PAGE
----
Cooler Master Storm SF-19 V2 Review (Page 3 of 3)

Page 3 - Testing and Conclusion

Hey, you can see my computer in the background of this photo. - Editor

I put the Cooler Master Storm SF-19 V2 through a series of laptop cooling tests on my Certified Data laptop, which has the following specifications:

- Intel Core-i5-3210M @ 2.5 GHz
- Western Digital Scorpio Blue 500GB
- Transcend JM1333KSN 2x4GB DDR3 SDRAM @ 9-9-9-24
- 14” LCD @ 1366 x 768
- Microsoft Windows 7 Professional x64

I did not use a gaming laptop to test the cooler. Instead, a 14” normal laptop was used, since the cooling effect for a 15” gaming laptop has already been tested in the review of the original SF-19, and it would be interesting to see how the cooler can deal with a normal laptop. The test was quite simple. First, the laptop was put on a glass surface. Then, I pushed the CPU to run at full load. The CPU temperature data was logged every minute for ten minutes. The same test was also performed on a bare wood surface. Since the results were virtually identical to the glass surface, the data of the two surfaces were shown together. After the laptop cooled down to its initial temperature, I replicated the same tests on the SF-19 V2 using two extreme settings of the fan speed.

I first put the SF-19 V2 into the lowest fan speed, such that the fan only spins at 600 RPM. Thanks to the loop dynamic bearing and the low fan speed, I could hardly hear the noise of the cooler. The same test has also been done for the highest fan speed as well. Despite there was huge difference between the two fan speeds, pushing it to 1,300 RPM did not make a significant difference to the CPU compared to 600 RPM. The temperature of the CPU was kept at 64c at the 600 RPM setting, and 63c at the 1300 RPM setting. It was worth noting that the noise level was well controlled even when the motors were running at full throttle.

The testing results suggest the cooling effect of the SF-19 V2 on the CPU temperature was not significant. It only helped the tested laptop to drop 7% of its CPU temperature. I think there are a couple of reasons behind the small difference. Firstly, the tested laptop has very small amount of ventilation slots at the bottom, thus the air from the cooler cannot be blown into the laptop efficiently. Therefore, the CPU heatpipe was not able to fully utilize the cool air from the cooler fan. Secondly, the SF-19 V2's fan was capped at 1,300 RPM. The slower RPM definitely helped to keep the noise low compared to its predecessor, however, it comes at the price of cooling performance. Personally, I cannot quite understand why the Cooler Master limited the maximum to only 1,300 RPM, because the noise level can always be controlled by reducing the RPM on the user side.


Back in 2010, Cooler Master introduced the first generation SF-19 Strike Force laptop cooler, which impressed us by its big size, cooling capability, LED shader, and the loudness. Okay, maybe not the loudness, but you get the idea. Now, more than half a decade has passed, Cooler Master has a new version of their 19” gaming laptop cooler, the SF-19 V2. Compared to its predecessor, although the basic design of the cooler remains the same, the new product has been improved in some ways. The cold-forged mesh surface has a different design that matches the rest of the cooler better, the multi-light shader has a new breathing mode to show the cooler fans are not on, and the loop dynamic bearing helps the fan motor to have a longer life expectancy and lower noise. Despite those improvements, there is one thing I could not totally understand, which is, the maximum fan RPM has been reduced to half of what the cooler used to have. Yes, the new version is very quiet even at maximum RPM, but you can always slow the fan down if you think it is too loud, right? I understand RPM is not always indicative of performance, but sometimes, there is no replacement for sheer fan speed. Other than that, the Cooler Master Storm SF-19 V2 is a laptop cooler with sturdy build quality, powered USB 3.0 ports with an external power supply, cool multi-light shader, and quiet new fans. For most people, it may not be too useful as it may have been back in 2010, but if you have already own a hot (But not deadly hot) 19” gaming laptop in 2016, then it may be worth purchasing. For $80 at press time, however, it does cost a pretty penny.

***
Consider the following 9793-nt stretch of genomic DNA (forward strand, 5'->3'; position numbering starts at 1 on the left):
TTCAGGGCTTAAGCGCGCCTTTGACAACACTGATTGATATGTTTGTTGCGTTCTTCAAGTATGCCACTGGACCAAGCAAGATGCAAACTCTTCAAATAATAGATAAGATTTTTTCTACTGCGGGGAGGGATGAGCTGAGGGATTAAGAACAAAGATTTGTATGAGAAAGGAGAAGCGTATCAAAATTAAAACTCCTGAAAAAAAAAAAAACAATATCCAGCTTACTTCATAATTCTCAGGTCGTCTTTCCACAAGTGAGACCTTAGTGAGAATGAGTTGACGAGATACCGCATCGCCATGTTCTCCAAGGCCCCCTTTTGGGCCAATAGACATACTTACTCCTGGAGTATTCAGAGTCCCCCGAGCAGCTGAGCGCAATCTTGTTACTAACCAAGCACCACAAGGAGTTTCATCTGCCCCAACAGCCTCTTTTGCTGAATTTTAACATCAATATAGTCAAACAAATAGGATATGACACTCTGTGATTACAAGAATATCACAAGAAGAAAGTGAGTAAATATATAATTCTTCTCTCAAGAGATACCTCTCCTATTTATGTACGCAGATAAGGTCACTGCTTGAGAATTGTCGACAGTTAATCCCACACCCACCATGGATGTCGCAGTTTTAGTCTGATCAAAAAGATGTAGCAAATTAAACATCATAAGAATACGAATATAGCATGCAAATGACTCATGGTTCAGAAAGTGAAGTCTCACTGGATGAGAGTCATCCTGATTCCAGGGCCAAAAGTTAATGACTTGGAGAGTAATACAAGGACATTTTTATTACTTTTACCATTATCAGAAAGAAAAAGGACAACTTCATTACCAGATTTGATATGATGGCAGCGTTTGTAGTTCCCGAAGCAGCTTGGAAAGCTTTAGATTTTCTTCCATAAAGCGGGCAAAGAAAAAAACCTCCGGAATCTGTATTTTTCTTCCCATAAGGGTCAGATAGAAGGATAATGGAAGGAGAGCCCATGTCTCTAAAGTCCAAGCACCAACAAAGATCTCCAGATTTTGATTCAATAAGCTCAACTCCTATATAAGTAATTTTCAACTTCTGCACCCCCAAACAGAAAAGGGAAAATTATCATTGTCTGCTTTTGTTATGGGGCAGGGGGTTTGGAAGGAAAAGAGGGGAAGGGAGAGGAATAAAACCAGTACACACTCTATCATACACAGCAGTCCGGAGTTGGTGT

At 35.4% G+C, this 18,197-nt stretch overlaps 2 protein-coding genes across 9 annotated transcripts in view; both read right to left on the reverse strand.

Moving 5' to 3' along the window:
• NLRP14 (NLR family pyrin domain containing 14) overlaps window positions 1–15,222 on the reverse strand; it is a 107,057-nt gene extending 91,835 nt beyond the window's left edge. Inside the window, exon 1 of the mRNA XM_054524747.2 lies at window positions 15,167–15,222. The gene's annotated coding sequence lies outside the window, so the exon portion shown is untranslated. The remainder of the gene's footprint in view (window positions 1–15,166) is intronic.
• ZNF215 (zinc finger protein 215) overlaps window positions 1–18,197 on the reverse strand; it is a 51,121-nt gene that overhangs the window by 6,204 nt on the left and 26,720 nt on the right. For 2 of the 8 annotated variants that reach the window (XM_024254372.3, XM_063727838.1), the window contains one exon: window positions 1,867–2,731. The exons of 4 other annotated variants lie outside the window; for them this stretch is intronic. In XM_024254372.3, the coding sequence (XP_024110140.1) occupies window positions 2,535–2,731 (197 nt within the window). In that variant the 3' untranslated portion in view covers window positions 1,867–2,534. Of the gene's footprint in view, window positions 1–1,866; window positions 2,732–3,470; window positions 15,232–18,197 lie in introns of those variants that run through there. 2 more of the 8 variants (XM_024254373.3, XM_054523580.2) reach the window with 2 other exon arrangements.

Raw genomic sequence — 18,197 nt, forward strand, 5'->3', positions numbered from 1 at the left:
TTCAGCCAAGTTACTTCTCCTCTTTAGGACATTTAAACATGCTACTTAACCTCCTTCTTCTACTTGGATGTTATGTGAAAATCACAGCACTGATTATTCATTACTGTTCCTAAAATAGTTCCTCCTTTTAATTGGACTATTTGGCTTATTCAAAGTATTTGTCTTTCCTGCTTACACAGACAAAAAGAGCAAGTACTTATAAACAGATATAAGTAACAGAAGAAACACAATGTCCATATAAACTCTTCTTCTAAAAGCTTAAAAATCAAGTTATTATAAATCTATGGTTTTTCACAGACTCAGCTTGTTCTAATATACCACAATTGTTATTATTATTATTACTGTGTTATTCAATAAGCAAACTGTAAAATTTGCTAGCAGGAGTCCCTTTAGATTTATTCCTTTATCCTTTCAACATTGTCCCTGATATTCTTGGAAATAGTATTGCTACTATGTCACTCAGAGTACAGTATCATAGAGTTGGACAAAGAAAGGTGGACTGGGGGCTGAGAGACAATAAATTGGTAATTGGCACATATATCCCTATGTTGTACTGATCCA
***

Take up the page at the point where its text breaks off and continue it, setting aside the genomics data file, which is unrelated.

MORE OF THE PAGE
Cooler Master provided this product to APH Networks for the purpose of evaluation.

APH Review Focus Summary:
7/10 means Great product with many advantages and certain insignificant drawbacks; but should be considered before purchasing.
6/10 means A product with its advantages, but drawbacks should not be ignored before purchasing.
-- Final APH Numeric Rating is 6.3/10
Please note that the APH Numeric Rating system is based off our proprietary guidelines in the Review Focus, and should not be compared to other sites.

The Cooler Master Storm SF-19 V2 is an updated version of the original SF-19 with quieter, higher quality fans.

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Page Index
1. Introduction, Packaging, Specifications
2. A Closer Look, Usage
3. Testing and Conclusion